In Hollywood, and most sitcoms, time and time again you see that the girl is the sidepiece or she’s the victim in his larger story, or in order for him to prove himself to be the hero he rescues the girl from the villain, and she’s never in control of her own story, which is not a reality. We as women are not objects of other people’s lives. We have our own narratives and our own stories.
My entry point into feminism was really identifying this intuitively at a young age. I didn’t have the vocabulary to explain what was wrong, but my feminism came from a very earnest place of being four or five years old and identifying with the male characters and not the female characters.
I loved working with Grlcvlt. I loved feeling this positive nostalgia from the ‘90s where there was a lot of organization around women’s rights. I felt happy to be in 2016 seeing young women organize around women’s issues to take care of each other. It was good that we had so many powerful women performing and singing. I thought what was missing and what I tried my best to bring to the table was more people on the mic speaking about what it actually means to live in a rape culture. And, where the actual problems lie, and what some of the solutions are to put forward to make the world better.
Systemic. What are the systemic problems? Why is this currently an issue? What does it actually look like to be sexually assaulted? I think people imagine someone beating somebody, or someone pinning someone down against their will and forcing themselves on the victim. Most rape cases don’t actually look like that… it’s far more subtle, and that’s why they get overlooked, because we do live in a society that privileges men, and so when things are nebulous we will air on the side of the assailant as opposed to the side of the victim.
I think my only criticism of the event was that I wanted more people on the mic who were either experts in their field when it comes to this topic, or have experienced types of sexual assault themselves and speak freely about this. I obviously had a lot of respect for Rose McGowan for getting on the mic and being so vulnerable in such a public space with so much press in the room, but I was hoping there would be more talk about these events that I could also be learning something.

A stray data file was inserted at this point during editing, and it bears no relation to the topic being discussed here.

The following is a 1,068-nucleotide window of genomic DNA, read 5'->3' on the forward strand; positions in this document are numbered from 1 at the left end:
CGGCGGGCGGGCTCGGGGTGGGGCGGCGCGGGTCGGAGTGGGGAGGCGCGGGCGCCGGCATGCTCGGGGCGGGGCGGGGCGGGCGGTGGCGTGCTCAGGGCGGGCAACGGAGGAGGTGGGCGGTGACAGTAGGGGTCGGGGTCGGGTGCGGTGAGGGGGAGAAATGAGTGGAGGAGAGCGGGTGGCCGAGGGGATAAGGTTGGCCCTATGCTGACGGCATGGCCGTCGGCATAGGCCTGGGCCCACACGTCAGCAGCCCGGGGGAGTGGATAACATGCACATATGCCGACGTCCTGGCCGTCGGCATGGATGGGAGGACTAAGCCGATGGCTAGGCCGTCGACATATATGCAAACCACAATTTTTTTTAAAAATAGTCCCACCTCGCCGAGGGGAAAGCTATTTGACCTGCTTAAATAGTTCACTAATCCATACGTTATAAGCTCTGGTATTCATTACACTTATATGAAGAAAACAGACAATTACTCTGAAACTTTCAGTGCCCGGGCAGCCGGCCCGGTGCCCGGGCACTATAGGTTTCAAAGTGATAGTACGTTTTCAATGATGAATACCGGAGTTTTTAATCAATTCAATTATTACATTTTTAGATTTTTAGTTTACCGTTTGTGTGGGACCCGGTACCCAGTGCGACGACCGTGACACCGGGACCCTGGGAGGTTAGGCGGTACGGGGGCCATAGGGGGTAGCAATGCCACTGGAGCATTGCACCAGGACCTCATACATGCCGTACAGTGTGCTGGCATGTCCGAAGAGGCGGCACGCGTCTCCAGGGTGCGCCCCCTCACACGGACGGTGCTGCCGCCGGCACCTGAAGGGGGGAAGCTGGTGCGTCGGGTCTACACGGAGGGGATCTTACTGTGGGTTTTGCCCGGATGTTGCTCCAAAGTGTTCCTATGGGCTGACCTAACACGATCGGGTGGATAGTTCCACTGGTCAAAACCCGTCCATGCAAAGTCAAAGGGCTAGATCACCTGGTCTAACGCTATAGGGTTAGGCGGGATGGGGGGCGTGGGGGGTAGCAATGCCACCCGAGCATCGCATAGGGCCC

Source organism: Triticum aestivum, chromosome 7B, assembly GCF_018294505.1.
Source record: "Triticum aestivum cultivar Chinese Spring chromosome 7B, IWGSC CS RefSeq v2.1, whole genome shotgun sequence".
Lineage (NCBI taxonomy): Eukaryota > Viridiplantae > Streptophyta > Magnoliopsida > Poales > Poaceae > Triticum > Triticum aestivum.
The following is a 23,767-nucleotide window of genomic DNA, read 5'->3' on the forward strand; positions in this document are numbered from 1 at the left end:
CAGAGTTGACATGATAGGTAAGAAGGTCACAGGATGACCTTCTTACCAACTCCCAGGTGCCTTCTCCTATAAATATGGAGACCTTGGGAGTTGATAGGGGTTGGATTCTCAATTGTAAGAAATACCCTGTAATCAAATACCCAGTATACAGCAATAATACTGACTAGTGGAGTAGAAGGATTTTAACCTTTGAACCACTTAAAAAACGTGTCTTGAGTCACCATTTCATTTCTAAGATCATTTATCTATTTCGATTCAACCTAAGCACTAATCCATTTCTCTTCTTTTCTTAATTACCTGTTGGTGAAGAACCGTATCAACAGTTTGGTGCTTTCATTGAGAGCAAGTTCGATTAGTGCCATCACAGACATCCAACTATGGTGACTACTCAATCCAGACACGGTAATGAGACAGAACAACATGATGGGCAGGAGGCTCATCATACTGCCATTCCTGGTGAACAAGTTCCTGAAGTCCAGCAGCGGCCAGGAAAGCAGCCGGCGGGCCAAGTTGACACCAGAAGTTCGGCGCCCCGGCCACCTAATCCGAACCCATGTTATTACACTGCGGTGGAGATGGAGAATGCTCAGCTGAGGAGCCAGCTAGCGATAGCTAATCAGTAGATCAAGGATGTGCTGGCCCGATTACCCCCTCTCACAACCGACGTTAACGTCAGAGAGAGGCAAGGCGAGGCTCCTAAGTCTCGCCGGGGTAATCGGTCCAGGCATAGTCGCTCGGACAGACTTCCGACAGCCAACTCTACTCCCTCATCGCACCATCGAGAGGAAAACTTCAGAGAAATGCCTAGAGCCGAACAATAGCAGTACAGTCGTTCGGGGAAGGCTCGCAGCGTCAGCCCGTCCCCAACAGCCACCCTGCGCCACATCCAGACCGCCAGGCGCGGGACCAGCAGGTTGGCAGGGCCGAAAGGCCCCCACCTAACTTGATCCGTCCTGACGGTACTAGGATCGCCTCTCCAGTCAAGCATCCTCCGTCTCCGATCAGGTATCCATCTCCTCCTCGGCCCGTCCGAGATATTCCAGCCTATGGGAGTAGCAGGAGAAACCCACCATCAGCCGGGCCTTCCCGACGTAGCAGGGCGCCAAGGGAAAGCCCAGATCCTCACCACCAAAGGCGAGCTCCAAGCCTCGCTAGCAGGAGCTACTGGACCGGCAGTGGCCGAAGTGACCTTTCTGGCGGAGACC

I’ve heard you speak a lot about how you’ve applied your classic business education to music and the music industry and how you advise the music industry. How do you apply that same education to activism?
One of the most effective forms of silencing the voice of activists is to say that they’re just “being radical.” They’re not “intelligent. They’re not being strategic. They’re not being helpful. They’re just rebels to society. They’re causing problems with the status quo and not actually doing anything.” That’s how people have undermined most activist movements since the dawn of time, whether it’s Occupy Wall Street or Black Lives Matter.
Using my degree helps in two ways:
One, is that for better or for worse, having a degree that’s rooted in certifiable academia and intelligence gives me this credibility that when I say something people maybe give it a second listen.
And secondly, it prevents them from undermining my work and the people who I work with as being radicals and instead they give it perhaps more attention than they might. And because I’m so aware of this dynamic, I very intentionally try to be more strategic, try to choose which lever I’m pulling at different times, whether it’s the radical activism or more academic piece of paper or a speech. When I’m choosing which audience I want to influence.